The third piece of circumstantial evidence is family naming patterns. Parents often named one of their sons after the father, so it would be likely that John Wright (Westmoreland County Overseer) would have a son John. No other John Wright has been identified as a possible son of John Wright (Westmoreland County Overseer), which means that 1792 John Wright could fill that role.
The fourth and final piece of evidence is a common connection to another family through marriage. As set forth above, the Westmoreland County Court Order identified the wife of John Wright the Overseer as (Williams) Wright, the daughter of Rice Williams. The wife of 1792 John Wright’s son 1789 John Wright of Surry County, North Carolina, was Ann (Williams) Wright. The connection of John Wright the Overseer to the Williams family in Westmoreland County and the son of 1792 John Wright to the Williams family in Fauquier County indicate a connection between the two Wright families involved with the Williams families.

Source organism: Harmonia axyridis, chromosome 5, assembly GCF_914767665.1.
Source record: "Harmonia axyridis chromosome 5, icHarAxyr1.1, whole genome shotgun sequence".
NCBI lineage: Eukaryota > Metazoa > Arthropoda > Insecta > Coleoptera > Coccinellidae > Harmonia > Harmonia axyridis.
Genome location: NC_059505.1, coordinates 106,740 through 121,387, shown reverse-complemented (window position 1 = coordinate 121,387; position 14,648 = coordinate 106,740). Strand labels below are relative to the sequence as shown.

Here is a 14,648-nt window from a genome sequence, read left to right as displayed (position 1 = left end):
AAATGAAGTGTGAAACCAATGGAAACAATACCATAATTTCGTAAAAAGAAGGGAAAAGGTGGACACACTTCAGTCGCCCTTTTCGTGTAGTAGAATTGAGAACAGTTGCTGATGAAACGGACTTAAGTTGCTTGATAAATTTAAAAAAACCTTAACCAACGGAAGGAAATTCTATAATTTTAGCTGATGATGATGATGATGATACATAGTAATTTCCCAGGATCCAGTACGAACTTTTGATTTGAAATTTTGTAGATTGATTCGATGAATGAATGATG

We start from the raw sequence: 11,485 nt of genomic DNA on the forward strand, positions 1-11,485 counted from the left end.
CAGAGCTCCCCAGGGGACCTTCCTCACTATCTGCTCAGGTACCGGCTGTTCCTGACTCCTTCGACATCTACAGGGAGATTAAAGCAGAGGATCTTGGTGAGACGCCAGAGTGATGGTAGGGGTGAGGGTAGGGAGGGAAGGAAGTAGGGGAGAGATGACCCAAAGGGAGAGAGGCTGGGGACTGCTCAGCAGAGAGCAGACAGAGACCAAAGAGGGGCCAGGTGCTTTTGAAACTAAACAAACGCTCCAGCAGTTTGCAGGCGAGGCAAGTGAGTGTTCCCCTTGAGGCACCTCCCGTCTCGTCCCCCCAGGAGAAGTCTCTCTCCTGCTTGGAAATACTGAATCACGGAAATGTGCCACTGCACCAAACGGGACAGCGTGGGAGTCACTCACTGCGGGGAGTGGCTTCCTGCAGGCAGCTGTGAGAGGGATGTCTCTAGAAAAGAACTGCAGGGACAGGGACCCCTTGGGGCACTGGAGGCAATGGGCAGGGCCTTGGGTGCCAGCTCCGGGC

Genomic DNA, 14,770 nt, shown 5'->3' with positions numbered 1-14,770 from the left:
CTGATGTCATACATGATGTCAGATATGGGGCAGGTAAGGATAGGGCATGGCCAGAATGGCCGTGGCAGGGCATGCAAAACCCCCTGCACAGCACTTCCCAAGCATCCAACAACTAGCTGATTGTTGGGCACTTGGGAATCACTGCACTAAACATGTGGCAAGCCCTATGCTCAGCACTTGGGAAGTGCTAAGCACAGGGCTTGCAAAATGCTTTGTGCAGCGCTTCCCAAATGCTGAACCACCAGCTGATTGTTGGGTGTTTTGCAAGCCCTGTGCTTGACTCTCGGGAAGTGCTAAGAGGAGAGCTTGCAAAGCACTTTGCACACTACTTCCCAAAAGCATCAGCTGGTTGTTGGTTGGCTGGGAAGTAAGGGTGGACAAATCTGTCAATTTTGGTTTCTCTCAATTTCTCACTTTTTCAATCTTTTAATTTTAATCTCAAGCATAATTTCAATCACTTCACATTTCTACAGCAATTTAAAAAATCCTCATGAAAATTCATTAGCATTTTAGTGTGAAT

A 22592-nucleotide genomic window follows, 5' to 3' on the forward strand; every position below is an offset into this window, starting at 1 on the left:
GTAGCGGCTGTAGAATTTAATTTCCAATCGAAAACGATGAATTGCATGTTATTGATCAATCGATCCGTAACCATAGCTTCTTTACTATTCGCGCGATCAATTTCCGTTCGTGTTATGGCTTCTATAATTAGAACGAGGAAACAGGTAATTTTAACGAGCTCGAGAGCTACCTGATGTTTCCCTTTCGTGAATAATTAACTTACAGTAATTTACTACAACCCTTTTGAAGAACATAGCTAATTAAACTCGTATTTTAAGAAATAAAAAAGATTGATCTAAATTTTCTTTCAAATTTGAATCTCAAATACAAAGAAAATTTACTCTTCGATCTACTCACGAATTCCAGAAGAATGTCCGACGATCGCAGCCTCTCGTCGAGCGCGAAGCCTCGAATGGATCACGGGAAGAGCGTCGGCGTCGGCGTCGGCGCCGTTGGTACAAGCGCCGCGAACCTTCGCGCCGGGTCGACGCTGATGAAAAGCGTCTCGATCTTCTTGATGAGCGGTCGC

For these reasons 1792 John Wright of Fauquier County was possibly the son of John Wright (Westmoreland County Overseer) and (Williams) Wright. Further research will be required to confirm this identification and I welcome comments and additional evidence that either supports or contradicts this tentative identification.
Robert N. Grant
15 Campo Bello Court
Menlo Park, CA 94025